CM: And people emailed in about this — asking for her to be removed?

BS: Oh yeah, the day she posted, like right after, the emails started coming in. Over three dozen over the next few days. Many of them, in fact most of them, seemed to be from a template, which we should say advocates of all types use.

These accused Cannon of doxing, slandering, and violating city policy. Some called for an investigation, most called for her to be removed.

Pat Bradford herself emailed two days after the post and directly called for Cannon to be terminated and asked for the attack on her business to be quote “shut off.”

CM: And what was the response?

BS: Well, we don’t know what responses happened in person or by phone, but from the email record, Councilman Rivenbark was pretty much the only one who responded. And, while he seemed sympathetic to Bradford and the other people complaining, he issued kind of a defense of Cannon’s actions. Here’s in part what he wrote to Bradford:

I have read your e-mail and am asking you if she mentioned her affiliation with CFPUA in her posts? If she didn’t I’m afraid that I can’t stop her. Her opinions are her own and unless she is intimating that the authority, in some way, shares her opinions you might want to call her and ask her why she feels the way she does. At the authority there is no room for politics and wouldn’t tolerate it if it came up.

And he pretty much gave a similar response to other people as well: since Cannon didn’t name-drop CFPUA, and she’s not a city employee, she has the freedom to speak her piece.

CM: Ok… was there anything else we learned from the emails?

BS: It was pretty quiet after that — but Rivenbark and Waddell did have something of a disagreement with Cannon two months later. She gave the two a heads-up that she wanted to ask the city and county for $250,000 each to help support low-income CFPUA customers, since they were losing state and federal grant support. Rivenbark didn’t like the idea that city residents, who also pay county taxes, would in effect be paying twice – something he pointed out happens with many city/county co-funding projects. Cannon went ahead with the ask anyway, which definitely looked like it frustrated Rivenbark and Waddell, who felt they should have had a say in it. Rivenbark confirmed to me that he doesn’t like the tax doubling-dipping, but also said that for him it was just about getting the right person on the board.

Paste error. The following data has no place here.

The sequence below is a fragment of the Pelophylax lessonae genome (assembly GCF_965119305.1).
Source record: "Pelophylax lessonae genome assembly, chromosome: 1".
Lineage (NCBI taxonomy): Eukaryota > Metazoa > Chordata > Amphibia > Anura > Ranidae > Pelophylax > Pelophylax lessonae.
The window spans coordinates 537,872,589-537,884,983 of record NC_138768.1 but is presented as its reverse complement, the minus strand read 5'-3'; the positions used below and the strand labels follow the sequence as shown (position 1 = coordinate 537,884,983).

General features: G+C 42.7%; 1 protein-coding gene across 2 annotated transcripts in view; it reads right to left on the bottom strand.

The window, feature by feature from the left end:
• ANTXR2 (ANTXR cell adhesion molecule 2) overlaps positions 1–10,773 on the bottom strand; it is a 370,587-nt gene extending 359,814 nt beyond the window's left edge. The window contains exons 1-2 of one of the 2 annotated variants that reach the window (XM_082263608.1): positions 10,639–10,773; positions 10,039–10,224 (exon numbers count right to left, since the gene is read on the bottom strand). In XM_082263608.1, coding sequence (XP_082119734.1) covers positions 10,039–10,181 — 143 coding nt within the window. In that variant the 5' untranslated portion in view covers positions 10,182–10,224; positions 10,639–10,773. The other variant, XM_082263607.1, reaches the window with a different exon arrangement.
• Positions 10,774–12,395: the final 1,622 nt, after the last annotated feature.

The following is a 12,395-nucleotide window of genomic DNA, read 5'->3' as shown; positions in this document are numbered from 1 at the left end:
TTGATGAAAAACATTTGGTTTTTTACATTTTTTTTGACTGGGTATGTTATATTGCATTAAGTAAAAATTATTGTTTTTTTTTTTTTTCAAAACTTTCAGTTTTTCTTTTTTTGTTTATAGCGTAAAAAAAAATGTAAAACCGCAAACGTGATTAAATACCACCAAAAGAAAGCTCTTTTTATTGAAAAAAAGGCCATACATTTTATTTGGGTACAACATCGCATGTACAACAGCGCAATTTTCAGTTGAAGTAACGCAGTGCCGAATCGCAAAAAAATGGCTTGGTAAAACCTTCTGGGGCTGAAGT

CM: Alright, thanks Ben!

BS: Thanks, Cami!

Ben Schachtman is a journalist and editor with a focus on local government accountability. He began reporting for Port City Daily in the Wilmington area in 2016 and took over as managing editor there in 2018. He’s a graduate of Rutgers College and later received his MA from NYU and his PhD from SUNY-Stony Brook, both in English Literature. He loves spending time with his wife and playing rock'n'roll very loudly. You can reach him at BSchachtman@whqr.org and find him on Twitter @Ben_Schachtman.
Camille hails from Long Island, NY and graduated from Boston University with a BS in Journalism and double minors in Classical Civilizations and Philosophy. Her story focus revolves her deep care for children, young adults and mental health. You can reach her at cmojica@whqr.org.